Homeschooled, An Autistic’s Perspective: Katia’s Story
CC image courtesy of Shade Ardent, sagebrushMoon Studios.
On my journey as a homeschool alumna with higher functioning autism, it is patriarchy, not the homeschooling, that caused the problems I have faced.
Homeschooling was Mom’s idea. Her public school experience was horrible, and she was thrilled when she heard Raymond Moore talk about homeschooling on Focus on the Family.
Dad was not thrilled about homeschooling but agreed to do it “until high school”. Mom was to focus on academics and not follow Raymond Moore’s “unschooling” method which focused on teaching children real life skills and learning at their own pace. Mom, to her continuing regret, obeyed Dad because she had been taught that wives submit to their husbands.
Unknown to us at the time, not only was I on the autism spectrum, but my father also fits the criteria though unlike me, he has not been officially diagnosed.
For the sake of my family, I will not go into details of all the issues my family has faced because of Dad’s likely higher functioning autism along with likely narcissism. When Mom sought help from church leaders for Dad’s issues, she was told they were her fault for not “submitting enough”. Mom did her best to follow the advice in the book “Me? Obey Him?” by Elizabeth Rice Handford, but overall, the horrible advice in the book made things worse, not better.
Because of Dad’s issues, my family never fit into to the local homeschool community and I never had close friends there.
Meanwhile, I learned from patriarchy that one did not become an adult until one got married, that single, childless, women were worthless, that women needed to be submissive, and that it was a sin for a woman to work outside the home. I also learned that psychology was evil and that environmentalists were crazy.
I knew that I was different, and the outside world was scary. The idea of staying home and homeschooling my children was safe. I wanted to follow God with all my heart, to fit in, to be safe. So I planned for nothing else in life but to be a wife and mother.
Meanwhile, homeschooling me was far from easy on my precious mother.
But MOM! I DON’T UNDERSTAND THIS! I HATE MATH!! I would scream.
Mom would tell me to put it aside for awhile, which was difficult to do. I wanted math out of the way so that I could relax. Mom went through multiple math curriculums with me.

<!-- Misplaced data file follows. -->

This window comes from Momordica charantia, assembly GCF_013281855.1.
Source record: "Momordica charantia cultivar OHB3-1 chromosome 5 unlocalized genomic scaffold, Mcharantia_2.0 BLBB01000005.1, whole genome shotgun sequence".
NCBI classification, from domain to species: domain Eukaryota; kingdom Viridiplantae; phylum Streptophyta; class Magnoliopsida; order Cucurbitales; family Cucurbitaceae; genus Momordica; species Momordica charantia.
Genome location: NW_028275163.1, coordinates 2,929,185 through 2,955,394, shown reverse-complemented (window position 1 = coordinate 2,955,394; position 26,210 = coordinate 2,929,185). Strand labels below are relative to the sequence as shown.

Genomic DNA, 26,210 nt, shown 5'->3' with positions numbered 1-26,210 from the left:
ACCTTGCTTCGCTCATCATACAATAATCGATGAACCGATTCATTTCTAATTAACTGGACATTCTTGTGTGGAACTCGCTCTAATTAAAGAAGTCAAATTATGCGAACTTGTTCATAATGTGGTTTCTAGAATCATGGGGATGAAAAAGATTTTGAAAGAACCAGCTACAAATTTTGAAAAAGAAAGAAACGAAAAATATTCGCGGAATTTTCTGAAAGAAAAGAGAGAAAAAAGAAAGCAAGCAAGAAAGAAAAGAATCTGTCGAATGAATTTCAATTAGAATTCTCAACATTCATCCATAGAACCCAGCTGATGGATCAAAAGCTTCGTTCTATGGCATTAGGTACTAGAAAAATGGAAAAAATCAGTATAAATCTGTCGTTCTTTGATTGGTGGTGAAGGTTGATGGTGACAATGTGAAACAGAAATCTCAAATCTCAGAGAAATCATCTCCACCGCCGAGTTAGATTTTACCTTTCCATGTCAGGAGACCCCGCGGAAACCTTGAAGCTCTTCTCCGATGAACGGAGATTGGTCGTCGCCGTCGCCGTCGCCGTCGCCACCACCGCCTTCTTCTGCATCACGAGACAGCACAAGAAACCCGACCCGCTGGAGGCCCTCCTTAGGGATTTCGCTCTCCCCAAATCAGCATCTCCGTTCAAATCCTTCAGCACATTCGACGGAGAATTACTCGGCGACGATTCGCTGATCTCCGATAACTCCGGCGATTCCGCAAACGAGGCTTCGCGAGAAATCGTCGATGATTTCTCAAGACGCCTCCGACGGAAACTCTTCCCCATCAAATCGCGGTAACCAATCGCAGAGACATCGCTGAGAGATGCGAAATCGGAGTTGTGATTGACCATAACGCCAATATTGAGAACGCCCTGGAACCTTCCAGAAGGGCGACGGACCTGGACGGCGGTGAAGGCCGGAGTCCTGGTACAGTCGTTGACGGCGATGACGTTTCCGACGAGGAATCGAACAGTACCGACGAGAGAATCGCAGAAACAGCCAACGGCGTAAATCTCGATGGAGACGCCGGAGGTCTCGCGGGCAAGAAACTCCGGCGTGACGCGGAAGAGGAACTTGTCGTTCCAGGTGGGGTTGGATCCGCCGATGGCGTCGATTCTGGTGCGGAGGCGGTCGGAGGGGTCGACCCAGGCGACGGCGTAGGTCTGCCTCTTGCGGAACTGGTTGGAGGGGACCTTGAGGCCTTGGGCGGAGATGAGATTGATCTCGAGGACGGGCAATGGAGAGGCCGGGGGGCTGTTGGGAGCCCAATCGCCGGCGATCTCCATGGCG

Alas, battles over math were not the only issues Mom faced with her higher functioning autistic daughter. Among other things, I was extremely sensitive to certain stimuli, socially awkward, threw fits when her routine was disturbed, and became an expert on subjects she was passionate about.
Because Mom was so focused on my problems, she did not have the energy and time to give my younger brother the help that he needed, for which I feel bad. Thankfully younger brother is overcoming the issues we had during our youth and is becoming a success.
Thankfully, Dad did not believe in the extreme tenets of patriarchy and insisted that I get my GED, which enabled me to go to college.
Unfortunately, my college education has been worthless career wise because of the lethal effects of patriarchy when it is combined with autism. As I discovered, one can be free on the outside but bound on the inside.
God in his great mercy has led me out of patriarchy, but the effects remain.
Meanwhile, I am deeply grateful that I was homeschooled, and that I was not diagnosed with autism until I was 21. My quiet, happy, mostly isolated homeschooling years spared me the stress of life and thus given me more strength to handle the challenges of life.
I am also grateful for decisions by both parents that have helped me learn coping skills. When I was seven, Dad decided to get chickens. I became their caretaker, and they became my therapy. Many times I would wake up depressed, and caring for my chickens would cheer me up.
They also helped teach me responsibility and other life lessons.
Mom, who worked as an LPN during the early years of my life, became disillusioned with the harsh, ineffective treatments she saw in her work and started to seek out alternatives to modern medicine. There were many times when she could have put me on drugs, but chose to seek out alternatives to my issues. Thanks to her suggestions, diet has helped me function more easily.
Since my autism diagnosis, I have heard dozens of horror stories from individuals on the autism spectrum who went to public school. I know that going to public school would have been a horrible experience for me, even though I might have been diagnosed with autism earlier. At the same time, I have heard homeschooling horror stories from neurotypical people and people with various mental issues.
I still believe that homeschooling is the best option for those on the autism spectrum because it enables those with autism to learn at their own pace in a safe, comfortable environment. But since not every parent is perfect, I think that homeschooling should only be done by mentally healthy parents free from the influence of patriarchy who truly love and want the best for their children.
Overall, for this “Aspie” being homeschooled is one of the greatest blessings of my life. It’s the patriarchy that did the damage, and I will never stop fighting to end it.